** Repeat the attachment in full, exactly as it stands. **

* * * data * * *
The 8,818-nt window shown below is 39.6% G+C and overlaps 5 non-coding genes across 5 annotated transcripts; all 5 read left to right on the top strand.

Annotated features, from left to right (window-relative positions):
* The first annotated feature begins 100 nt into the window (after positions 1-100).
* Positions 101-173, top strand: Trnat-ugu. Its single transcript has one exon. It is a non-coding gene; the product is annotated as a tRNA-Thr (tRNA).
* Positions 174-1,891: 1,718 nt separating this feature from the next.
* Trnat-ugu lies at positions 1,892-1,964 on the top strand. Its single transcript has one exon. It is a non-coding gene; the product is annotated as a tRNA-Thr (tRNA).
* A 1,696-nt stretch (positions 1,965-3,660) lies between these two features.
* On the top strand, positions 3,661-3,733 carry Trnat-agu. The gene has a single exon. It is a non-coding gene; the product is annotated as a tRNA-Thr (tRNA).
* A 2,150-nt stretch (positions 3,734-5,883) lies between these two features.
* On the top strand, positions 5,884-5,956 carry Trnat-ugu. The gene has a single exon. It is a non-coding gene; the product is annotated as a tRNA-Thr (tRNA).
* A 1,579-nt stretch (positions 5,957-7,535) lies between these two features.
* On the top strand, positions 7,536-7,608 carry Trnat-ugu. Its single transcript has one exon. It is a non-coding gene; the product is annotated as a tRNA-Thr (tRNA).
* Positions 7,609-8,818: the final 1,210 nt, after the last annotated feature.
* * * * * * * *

The 8,818-nt window shown below is 39.6% G+C and overlaps 5 non-coding genes across 5 annotated transcripts; all 5 read left to right on the top strand.

Annotated features, from left to right (window-relative positions):
* The first annotated feature begins 100 nt into the window (after positions 1-100).
* Positions 101-173, top strand: Trnat-ugu. Its single transcript has one exon. It is a non-coding gene; the product is annotated as a tRNA-Thr (tRNA).
* Positions 174-1,891: 1,718 nt separating this feature from the next.
* Trnat-ugu lies at positions 1,892-1,964 on the top strand. Its single transcript has one exon. It is a non-coding gene; the product is annotated as a tRNA-Thr (tRNA).
* A 1,696-nt stretch (positions 1,965-3,660) lies between these two features.
* On the top strand, positions 3,661-3,733 carry Trnat-agu. The gene has a single exon. It is a non-coding gene; the product is annotated as a tRNA-Thr (tRNA).
* A 2,150-nt stretch (positions 3,734-5,883) lies between these two features.
* On the top strand, positions 5,884-5,956 carry Trnat-ugu. The gene has a single exon. It is a non-coding gene; the product is annotated as a tRNA-Thr (tRNA).
* A 1,579-nt stretch (positions 5,957-7,535) lies between these two features.
* On the top strand, positions 7,536-7,608 carry Trnat-ugu. Its single transcript has one exon. It is a non-coding gene; the product is annotated as a tRNA-Thr (tRNA).
* Positions 7,609-8,818: the final 1,210 nt, after the last annotated feature.